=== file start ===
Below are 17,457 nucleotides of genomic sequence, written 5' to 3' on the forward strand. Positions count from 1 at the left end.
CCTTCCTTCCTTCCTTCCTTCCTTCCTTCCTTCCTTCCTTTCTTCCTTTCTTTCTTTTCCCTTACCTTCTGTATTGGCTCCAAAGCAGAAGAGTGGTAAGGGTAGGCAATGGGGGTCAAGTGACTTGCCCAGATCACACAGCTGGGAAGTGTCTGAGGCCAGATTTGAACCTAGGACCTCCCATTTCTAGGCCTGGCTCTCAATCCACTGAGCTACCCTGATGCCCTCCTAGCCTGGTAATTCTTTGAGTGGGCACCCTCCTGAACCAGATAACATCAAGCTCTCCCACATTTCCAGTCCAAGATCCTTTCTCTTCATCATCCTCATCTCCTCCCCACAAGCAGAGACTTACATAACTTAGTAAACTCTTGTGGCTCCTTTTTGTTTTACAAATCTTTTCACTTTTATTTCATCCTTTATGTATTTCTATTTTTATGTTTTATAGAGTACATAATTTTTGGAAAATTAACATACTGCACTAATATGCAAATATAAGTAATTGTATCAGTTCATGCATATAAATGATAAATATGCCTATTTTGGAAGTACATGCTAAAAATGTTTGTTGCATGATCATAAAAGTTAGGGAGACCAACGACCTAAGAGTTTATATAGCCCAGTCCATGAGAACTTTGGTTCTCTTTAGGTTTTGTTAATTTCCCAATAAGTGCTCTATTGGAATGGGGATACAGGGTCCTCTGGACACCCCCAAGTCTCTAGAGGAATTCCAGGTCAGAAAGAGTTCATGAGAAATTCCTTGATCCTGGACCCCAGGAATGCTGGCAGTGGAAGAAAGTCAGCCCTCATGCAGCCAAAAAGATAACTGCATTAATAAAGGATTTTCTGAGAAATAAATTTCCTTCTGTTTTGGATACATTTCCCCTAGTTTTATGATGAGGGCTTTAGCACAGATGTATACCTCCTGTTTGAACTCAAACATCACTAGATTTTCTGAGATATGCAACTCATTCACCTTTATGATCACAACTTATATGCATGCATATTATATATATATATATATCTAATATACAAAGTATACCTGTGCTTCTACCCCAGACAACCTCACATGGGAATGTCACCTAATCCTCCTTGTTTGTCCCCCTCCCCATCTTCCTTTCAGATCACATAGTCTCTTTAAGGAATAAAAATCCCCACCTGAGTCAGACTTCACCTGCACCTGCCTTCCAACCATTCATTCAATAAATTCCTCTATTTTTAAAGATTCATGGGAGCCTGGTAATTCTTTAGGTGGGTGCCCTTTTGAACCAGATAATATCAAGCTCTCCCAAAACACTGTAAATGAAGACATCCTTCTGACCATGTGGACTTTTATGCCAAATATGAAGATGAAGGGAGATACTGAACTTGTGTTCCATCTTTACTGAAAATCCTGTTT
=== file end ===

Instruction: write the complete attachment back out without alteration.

Below are 17,457 nucleotides of genomic sequence, written 5' to 3' on the forward strand. Positions count from 1 at the left end.
CCTTCCTTCCTTCCTTCCTTCCTTCCTTCCTTCCTTCCTTTCTTCCTTTCTTTCTTTTCCCTTACCTTCTGTATTGGCTCCAAAGCAGAAGAGTGGTAAGGGTAGGCAATGGGGGTCAAGTGACTTGCCCAGATCACACAGCTGGGAAGTGTCTGAGGCCAGATTTGAACCTAGGACCTCCCATTTCTAGGCCTGGCTCTCAATCCACTGAGCTACCCTGATGCCCTCCTAGCCTGGTAATTCTTTGAGTGGGCACCCTCCTGAACCAGATAACATCAAGCTCTCCCACATTTCCAGTCCAAGATCCTTTCTCTTCATCATCCTCATCTCCTCCCCACAAGCAGAGACTTACATAACTTAGTAAACTCTTGTGGCTCCTTTTTGTTTTACAAATCTTTTCACTTTTATTTCATCCTTTATGTATTTCTATTTTTATGTTTTATAGAGTACATAATTTTTGGAAAATTAACATACTGCACTAATATGCAAATATAAGTAATTGTATCAGTTCATGCATATAAATGATAAATATGCCTATTTTGGAAGTACATGCTAAAAATGTTTGTTGCATGATCATAAAAGTTAGGGAGACCAACGACCTAAGAGTTTATATAGCCCAGTCCATGAGAACTTTGGTTCTCTTTAGGTTTTGTTAATTTCCCAATAAGTGCTCTATTGGAATGGGGATACAGGGTCCTCTGGACACCCCCAAGTCTCTAGAGGAATTCCAGGTCAGAAAGAGTTCATGAGAAATTCCTTGATCCTGGACCCCAGGAATGCTGGCAGTGGAAGAAAGTCAGCCCTCATGCAGCCAAAAAGATAACTGCATTAATAAAGGATTTTCTGAGAAATAAATTTCCTTCTGTTTTGGATACATTTCCCCTAGTTTTATGATGAGGGCTTTAGCACAGATGTATACCTCCTGTTTGAACTCAAACATCACTAGATTTTCTGAGATATGCAACTCATTCACCTTTATGATCACAACTTATATGCATGCATATTATATATATATATATATCTAATATACAAAGTATACCTGTGCTTCTACCCCAGACAACCTCACATGGGAATGTCACCTAATCCTCCTTGTTTGTCCCCCTCCCCATCTTCCTTTCAGATCACATAGTCTCTTTAAGGAATAAAAATCCCCACCTGAGTCAGACTTCACCTGCACCTGCCTTCCAACCATTCATTCAATAAATTCCTCTATTTTTAAAGATTCATGGGAGCCTGGTAATTCTTTAGGTGGGTGCCCTTTTGAACCAGATAATATCAAGCTCTCCCAAAACACTGTAAATGAAGACATCCTTCTGACCATGTGGACTTTTATGCCAAATATGAAGATGAAGGGAGATACTGAACTTGTGTTCCATCTTTACTGAAAATCCTGTTT